Compared with other school districts in Johnstown’s immediate vicinity — Amsterdam, Gloversville and Broadalbin-Perth — Johnstown has the same or fewer number of administrators. For example, while Broadalbin-Perth employs a full-time athletics director, Johnstown’s athletics director is part-time.
Q: What effect has the recent capital project had on the district’s budget situation?
A: The capital project that was completed this year was approved by voters in December 2014. Since that time, Johnstown’s state reimbursement rate for building projects decreased by 5 percentage points as a result of district home values increasing. In addition, interest rates for borrowing have risen beyond the original estimates made in 2014. The local share of Johnstown’s capital project is up $600,000 from original projections; this difference is included in the proposed 2019-20 budget.
That being said, the final cost of the capital project ended up being less than the total amount voters approved. Approximately 96% of the capital project qualifies for reimbursement from the state. This funding is completely separate from the money used to pay for regular instruction — and, in fact, cannot be used for other purposes, such as to pay for teachers or supplies. Funding for the capital project can only be used to pay for the capital project.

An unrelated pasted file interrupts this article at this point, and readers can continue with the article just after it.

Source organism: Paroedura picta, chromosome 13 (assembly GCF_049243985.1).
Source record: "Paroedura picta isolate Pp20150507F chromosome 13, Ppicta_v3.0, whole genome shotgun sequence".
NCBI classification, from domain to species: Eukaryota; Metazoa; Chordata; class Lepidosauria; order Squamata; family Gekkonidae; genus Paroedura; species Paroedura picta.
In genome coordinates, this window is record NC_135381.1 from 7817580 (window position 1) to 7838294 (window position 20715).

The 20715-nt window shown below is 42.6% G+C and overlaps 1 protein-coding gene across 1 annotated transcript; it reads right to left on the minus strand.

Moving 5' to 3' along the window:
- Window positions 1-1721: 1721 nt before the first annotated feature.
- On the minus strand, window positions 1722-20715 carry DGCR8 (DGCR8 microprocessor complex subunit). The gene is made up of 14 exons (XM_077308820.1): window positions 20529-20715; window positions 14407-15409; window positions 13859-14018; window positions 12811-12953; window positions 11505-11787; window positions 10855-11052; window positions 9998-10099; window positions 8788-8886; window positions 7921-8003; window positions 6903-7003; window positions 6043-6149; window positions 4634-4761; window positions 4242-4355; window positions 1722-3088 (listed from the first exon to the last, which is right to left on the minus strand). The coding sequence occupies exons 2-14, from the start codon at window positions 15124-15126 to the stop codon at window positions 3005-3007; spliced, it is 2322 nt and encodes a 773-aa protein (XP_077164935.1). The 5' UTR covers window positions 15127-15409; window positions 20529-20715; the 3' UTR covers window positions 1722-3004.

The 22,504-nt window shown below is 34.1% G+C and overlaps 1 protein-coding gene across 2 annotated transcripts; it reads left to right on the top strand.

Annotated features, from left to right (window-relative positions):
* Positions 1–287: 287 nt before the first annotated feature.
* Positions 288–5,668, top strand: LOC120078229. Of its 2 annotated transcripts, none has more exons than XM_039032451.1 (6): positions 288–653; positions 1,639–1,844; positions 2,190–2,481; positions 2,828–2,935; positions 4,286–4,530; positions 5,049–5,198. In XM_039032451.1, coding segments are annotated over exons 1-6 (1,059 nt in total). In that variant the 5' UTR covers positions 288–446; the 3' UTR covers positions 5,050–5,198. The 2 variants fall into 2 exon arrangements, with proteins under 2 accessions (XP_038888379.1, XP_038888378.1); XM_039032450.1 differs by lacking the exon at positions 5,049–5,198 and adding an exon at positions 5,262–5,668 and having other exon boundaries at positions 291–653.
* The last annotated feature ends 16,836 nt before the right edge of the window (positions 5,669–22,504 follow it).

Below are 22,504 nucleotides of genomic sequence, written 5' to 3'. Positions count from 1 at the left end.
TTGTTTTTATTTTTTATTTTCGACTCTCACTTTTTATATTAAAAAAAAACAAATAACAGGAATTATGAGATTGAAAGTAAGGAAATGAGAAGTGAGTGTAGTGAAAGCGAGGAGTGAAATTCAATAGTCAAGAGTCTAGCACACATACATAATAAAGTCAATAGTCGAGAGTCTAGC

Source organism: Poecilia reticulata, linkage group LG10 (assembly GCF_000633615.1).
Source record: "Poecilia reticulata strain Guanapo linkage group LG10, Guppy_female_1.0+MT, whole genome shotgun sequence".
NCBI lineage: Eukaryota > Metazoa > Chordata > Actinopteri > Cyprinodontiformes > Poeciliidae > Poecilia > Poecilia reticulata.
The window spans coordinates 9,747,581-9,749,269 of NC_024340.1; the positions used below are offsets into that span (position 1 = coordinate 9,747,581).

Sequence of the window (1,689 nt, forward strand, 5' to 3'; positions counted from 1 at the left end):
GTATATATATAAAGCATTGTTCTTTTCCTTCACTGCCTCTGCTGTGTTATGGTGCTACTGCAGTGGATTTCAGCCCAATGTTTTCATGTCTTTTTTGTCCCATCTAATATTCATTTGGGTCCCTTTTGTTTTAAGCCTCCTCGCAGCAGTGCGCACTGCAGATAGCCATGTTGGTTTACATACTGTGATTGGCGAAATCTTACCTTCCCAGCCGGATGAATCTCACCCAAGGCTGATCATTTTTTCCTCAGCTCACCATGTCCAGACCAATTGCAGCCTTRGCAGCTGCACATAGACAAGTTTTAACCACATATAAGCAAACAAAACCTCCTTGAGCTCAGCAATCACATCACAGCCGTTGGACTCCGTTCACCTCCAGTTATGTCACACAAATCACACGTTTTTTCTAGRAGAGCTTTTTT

Q: How much would my tax bill increase if the tax levy increases 14.6%?
A: Under an approved budget with a 14.6% tax levy increase, a district taxpayer could expect to see their school tax bill increase approximately:
- Johnstown (City)
- $50,000 property assessment – $109 OR $9/month
- $75,000 property assessment – $164 OR $14/month
- $100,000 property assessment – $219 OR $18/month
- Johnstown (Town)
- $50,000 property assessment – $157 OR $13/month
- $75,000 property assessment – $235 OR $20/month
- $100,000 property assessment – $313 OR $26/month
- $50,000 property assessment – $152 OR $13/month
- $75,000 property assessment – $228 OR $19/month
- $100,000 property assessment – $304 OR $25/month